Tara Ison: The whole point to getting an MFA, I think, is the opportunity to explore issues of craft and the exposure to other writers and kinds of writing — the ultimate goal is to hone and develop your own idiosyncratic voice, and grad school can be invaluable for that. But there are indeed some programs/writing instructors who are more interested in forcing an aesthetic on people — and yes, you don’t want the homogenizing effect of a workshop. (No one should write by committee!) So the trick is being open to the often-helpful feedback and exploration you get in grad school, and being willing to make a lot of messes in your work, without trying to please everyone or being unduly influenced. It’s really about learning to trust your own instincts — once those instincts have been tested, challenged, exercised. I’m a huge fan of low-residency MFA programs, such as Antioch’s and Bennington’s (as opposed to strictly "online" programs — that’s like a correspondence course degree!) The residency period gives you the social interaction and more-traditional academic rigor of seminars and workshops, while the project period — where you’re off on your own, in your cave, writing writing writing — is much better preparation for the writing life than conventional programs.
GB: Finally, Don’t Tell Mom the Babysitter’s Dead, which you co-wrote, is one of those movies I end up stopping for every time I’m flipping through and see it on (and it seems to endlessly re-run). I particularly love the tongue-in-cheek fantasy fashion design in the movie. My question is: Would you wear one of Rose Lindsey’s fabulous ensembles, say a business suit with a giant insect on the lapel, and under what circumstances?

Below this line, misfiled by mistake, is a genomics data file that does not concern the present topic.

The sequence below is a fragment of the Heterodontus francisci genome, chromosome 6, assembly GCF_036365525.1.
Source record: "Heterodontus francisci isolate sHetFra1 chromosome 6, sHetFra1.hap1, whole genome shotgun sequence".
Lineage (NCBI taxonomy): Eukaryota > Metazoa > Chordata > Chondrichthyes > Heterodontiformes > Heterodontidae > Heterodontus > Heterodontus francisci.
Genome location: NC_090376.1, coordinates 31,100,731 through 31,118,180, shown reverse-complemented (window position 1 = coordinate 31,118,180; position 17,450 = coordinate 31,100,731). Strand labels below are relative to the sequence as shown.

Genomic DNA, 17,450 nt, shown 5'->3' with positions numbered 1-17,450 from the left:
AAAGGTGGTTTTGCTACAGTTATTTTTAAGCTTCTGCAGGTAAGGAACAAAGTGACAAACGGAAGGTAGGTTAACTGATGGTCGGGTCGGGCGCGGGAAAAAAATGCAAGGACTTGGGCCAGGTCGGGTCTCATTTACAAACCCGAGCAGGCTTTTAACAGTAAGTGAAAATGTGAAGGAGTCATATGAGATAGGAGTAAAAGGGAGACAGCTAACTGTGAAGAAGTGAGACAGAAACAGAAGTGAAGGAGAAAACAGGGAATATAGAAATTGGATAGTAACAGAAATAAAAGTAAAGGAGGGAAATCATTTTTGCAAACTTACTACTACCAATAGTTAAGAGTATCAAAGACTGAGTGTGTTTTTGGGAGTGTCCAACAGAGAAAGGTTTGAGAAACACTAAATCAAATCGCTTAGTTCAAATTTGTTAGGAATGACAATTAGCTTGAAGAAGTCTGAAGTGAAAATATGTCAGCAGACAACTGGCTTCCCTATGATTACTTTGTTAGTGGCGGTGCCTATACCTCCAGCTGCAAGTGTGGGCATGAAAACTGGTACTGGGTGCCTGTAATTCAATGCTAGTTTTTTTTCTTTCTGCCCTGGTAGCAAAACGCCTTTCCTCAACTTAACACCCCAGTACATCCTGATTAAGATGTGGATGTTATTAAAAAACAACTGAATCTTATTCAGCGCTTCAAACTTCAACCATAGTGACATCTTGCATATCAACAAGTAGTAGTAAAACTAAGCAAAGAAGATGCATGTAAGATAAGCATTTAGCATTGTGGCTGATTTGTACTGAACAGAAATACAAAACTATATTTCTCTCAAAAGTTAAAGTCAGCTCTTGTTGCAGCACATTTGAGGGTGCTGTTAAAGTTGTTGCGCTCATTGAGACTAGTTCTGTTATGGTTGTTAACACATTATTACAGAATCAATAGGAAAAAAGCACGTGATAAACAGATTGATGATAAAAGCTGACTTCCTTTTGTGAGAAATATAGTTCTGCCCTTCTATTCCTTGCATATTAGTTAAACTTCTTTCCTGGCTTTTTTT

Tara Ison: OK, this is the BEST question ever. I’m actually cranky about the fashion stuff in the movie — the fashion show at the end was supposed to be about Swell taking the uniforms and "modifying" them for teens, but it didn’t really look like that — and it could have been much funnier. Oh, well. As for Rose’s ensembles — I’ve never worn a business suit in my life! But I did like that big insect she wore on her shoulder. I think there’s some designer right now who really does use insects in her fashions, like giant beetles stuck together to make a vest…? Hmmm…. I’m not a designer but I am a compulsive knitter, and I have to say, I’ve made myself some pretty questionable getups….lucky I have such kind and diplomatic friends…. Sidenote: there’s talk of a Don’t Tell Mom… remake! Wouldn’t that be a hoot?
For Tara’s upcoming reading schedule, click below. You can catch her tonight at the Borders in Century City, where she may or may not be wearing an ensemble with a giant insect on it.
March 6: Reading at Borders Century City
Tuesday, 7 pm
10250 Santa Monica Blvd.
Century City, CA
March 8: Reading at Edinburgh Castle Pub
Thursday, 8 pm
950 Geary St.
San Francisco, CA
March 17: Reading/Party at Dutton’s Brentwood
Saturday, 2 pm
11975 San Vicente Blvd.
March 21: Tara Ison interviews John Banville
Wednesday, 7 pm
Los Angeles Public Library, Central Branch
March 29: Reading at Books & Co.
Thursday, 7 pm
Town & Country Shopping Center
350 E. Stroop Rd.
March 30: Reading at The Chopin Theatre
Friday, 7 PM
1543 W. Division St.
April 22: Reading at Rhapsodomancy
The Good Luck Bar
1514 Hillhurst Avenue
Los Angeles, CA
April 28-29: Panelist/Reading
Los Angeles Times Festival of Books
June 16-23: Guest Faculty
Kenyon Review Writers Workshop
June 27: Reading, The Thurber House Literary Picnic